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Why I Won’t Get Out of Bed for Less Than 3% Commission

April 10, 2009


Salesmen are hated for two crimes: making cold calls and collecting commission checks.  Fortunately for our profession, at least one of the two is on the decline.

The concept of the sales bonus is quite bizarre; in no other corporate function do employees require variable compensation to perform basic tasks such as responding to email and returning phone calls. 

But no sir, I am a salesman!  Most mornings I wake with an empty glass of Veuve Clicquot in my hand, light a cigar and begin phoning through my rolodex starting with the prospect most likely to cover the next payment on my Bentley.  If only life was that simple…

Still commission checks nicely spice up otherwise dull customer interactions.  Negotiating a million dollar contract is much more fun when the individual recommending the solution personally stands to pocket enough dollars to purchase a small speed boat.

The trouble is I’ve always felt quite awkward with such an elephant sized conflict of interest in the room “Doug – go with option B – it’s great for you and I can finally pay off my wife’s credit card bill.”  I am disorientated at the thought of addressing a room of my smartly dressed peers who are all mentally calculating how much cash I am personally going to skim off this deal.

One loving prospect, who made my life hell for two years, asked in our first meeting “so what kind of crazy commission structure are you guys on over there?”  I wanted to politely inquire what color underwear he was wearing but refrained.  Predictably, we never went beyond me bidding on laborious proposals while he called back with the same predictable outcome… ad nausea. “You won’t believe it but your company came in second.  Again! Who would have thought it?”  What goes around comes around my friend.

Oh, to be a buyer for just one day, to look down with contempt upon all who come to plunder the company’s precious funds peddling their wares and value driven elixirs of differentiation.  The interesting thing is that this mercenary attitude frequently extends to our own management teams.

“Buddy, we wanted to keep you motivated this quarter, so I’m introducing this month’s Mega Ball Bonus Commission Multiplier”. The New York State lottery’s copy editor could learn something from this guy.  Thanks – I’m already amply motivated at the thought of us all losing our jobs without you adding a biblical dose of greed into the mix.

Personally, I do not believe there is any statistical correlation between variable compensation and sales performance: high salaries keep top performers – they don’t make them.  When I go to pitch against the big boys from Accenture or IBM with their functioning marketing departments, I relish the competition.  Whether you pay me 1%, 3% or 8% factored by a 1.2 President’s Club One Time Bonus, it will all have zero influence on the outcome of the deal.  I shalt go to win and slayeth the giant.  The client doesn’t care if you’re paying double commission for business signed this month or if we’re behind on our quarterly figures.  In this economic environment, decisions are made on business judgment with a healthy dash of personal trust.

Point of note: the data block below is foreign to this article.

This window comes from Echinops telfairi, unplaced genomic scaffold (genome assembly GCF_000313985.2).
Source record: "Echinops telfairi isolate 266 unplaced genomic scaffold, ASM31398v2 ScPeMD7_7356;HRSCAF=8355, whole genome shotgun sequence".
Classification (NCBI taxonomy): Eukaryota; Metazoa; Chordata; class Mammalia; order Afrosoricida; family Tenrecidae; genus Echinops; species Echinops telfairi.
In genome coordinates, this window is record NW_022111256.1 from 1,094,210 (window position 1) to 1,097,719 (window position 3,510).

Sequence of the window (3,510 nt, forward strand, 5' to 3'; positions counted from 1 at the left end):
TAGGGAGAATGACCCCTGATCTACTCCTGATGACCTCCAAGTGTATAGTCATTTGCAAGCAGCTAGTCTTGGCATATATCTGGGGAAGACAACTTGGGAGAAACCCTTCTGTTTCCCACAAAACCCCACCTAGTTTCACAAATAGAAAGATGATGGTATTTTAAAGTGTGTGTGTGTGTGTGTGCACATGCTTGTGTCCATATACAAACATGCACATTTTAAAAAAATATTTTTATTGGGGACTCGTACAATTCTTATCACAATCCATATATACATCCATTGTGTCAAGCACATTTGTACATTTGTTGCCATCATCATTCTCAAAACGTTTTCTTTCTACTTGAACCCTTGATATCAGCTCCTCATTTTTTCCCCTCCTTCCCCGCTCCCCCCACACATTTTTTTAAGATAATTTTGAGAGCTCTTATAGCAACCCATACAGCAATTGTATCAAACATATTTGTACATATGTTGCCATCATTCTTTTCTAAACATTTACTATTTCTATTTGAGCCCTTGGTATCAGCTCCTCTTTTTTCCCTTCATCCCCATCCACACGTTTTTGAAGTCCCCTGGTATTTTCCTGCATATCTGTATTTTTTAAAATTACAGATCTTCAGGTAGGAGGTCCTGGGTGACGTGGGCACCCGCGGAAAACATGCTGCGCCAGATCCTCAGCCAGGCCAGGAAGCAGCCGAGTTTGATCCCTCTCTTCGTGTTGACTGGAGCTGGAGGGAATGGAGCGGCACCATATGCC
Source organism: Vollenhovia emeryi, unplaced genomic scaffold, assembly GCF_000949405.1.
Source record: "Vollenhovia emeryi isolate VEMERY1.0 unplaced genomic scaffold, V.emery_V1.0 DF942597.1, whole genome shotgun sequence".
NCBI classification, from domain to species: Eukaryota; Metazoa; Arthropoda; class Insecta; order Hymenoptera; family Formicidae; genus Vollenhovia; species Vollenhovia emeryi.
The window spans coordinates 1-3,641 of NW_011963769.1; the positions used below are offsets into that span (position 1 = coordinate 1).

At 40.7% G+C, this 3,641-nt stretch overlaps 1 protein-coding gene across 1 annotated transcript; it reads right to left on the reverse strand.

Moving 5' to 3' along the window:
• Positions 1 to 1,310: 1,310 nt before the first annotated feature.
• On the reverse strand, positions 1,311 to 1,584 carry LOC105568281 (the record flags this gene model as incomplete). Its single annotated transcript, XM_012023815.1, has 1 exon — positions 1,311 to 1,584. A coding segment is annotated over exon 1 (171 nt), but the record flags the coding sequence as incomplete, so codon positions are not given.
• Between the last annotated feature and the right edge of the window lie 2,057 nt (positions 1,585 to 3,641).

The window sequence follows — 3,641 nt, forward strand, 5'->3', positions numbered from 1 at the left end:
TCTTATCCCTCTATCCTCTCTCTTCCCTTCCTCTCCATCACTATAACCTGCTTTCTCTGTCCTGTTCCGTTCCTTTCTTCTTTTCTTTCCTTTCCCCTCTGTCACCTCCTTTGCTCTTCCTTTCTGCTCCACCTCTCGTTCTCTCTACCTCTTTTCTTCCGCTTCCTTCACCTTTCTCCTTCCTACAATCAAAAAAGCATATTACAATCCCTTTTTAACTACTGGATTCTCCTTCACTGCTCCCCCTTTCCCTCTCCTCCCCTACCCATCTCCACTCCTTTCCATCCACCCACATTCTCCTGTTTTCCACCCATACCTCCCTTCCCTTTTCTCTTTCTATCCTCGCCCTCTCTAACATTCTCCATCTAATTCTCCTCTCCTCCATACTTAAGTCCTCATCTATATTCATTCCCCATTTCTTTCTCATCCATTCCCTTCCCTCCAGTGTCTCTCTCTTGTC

The day you’re going after business to catch a flying commission check is the moment you’ll lose the deal. Who appreciates a commission check when they’re anonymously handed out by payroll to the egotistical cries of “Give me my money!”  So what’s a sales manager to do? 

No, the best bet is a discretionary bonus paid twice a year so no one jumps ship too soon.  Bonuses come from “Me to You” and I remember to say “Thank You” on my way out of the office.  If variable compensation must be offered then keep it simple and predictable.   A recent report by Dan Ariely at Duke University suggested that the higher the bonus on the table the greater the stress and the worse the employee performance.  Bizarre?  Yes.  Believable?  Absolutely… well in socialist France anyway.

So what’s a Closer to do?  Throw your up eyes to that fading motivational poster that hangs in the staff canteen and read the immortal lines.  “Love like you’ve never been heartbroken.  Dance like no one is watching. Sell like you don’t need the paycheck” Sod it, take the money… how can a man close without a Mont Blanc pen in his pocket?

2 Comments leave one →
  1. aahang permalink
    April 12, 2009 5:36 am


    Thanks for your point of view.Unfortunately the TED link did’nt show up.

    I have just added a post – Blog like it will never be seen.

  2. May 11, 2009 8:53 pm

    Dude, I’m glad you posted on my blog. Now I’m bookmarking yours. You write some good MOJO!

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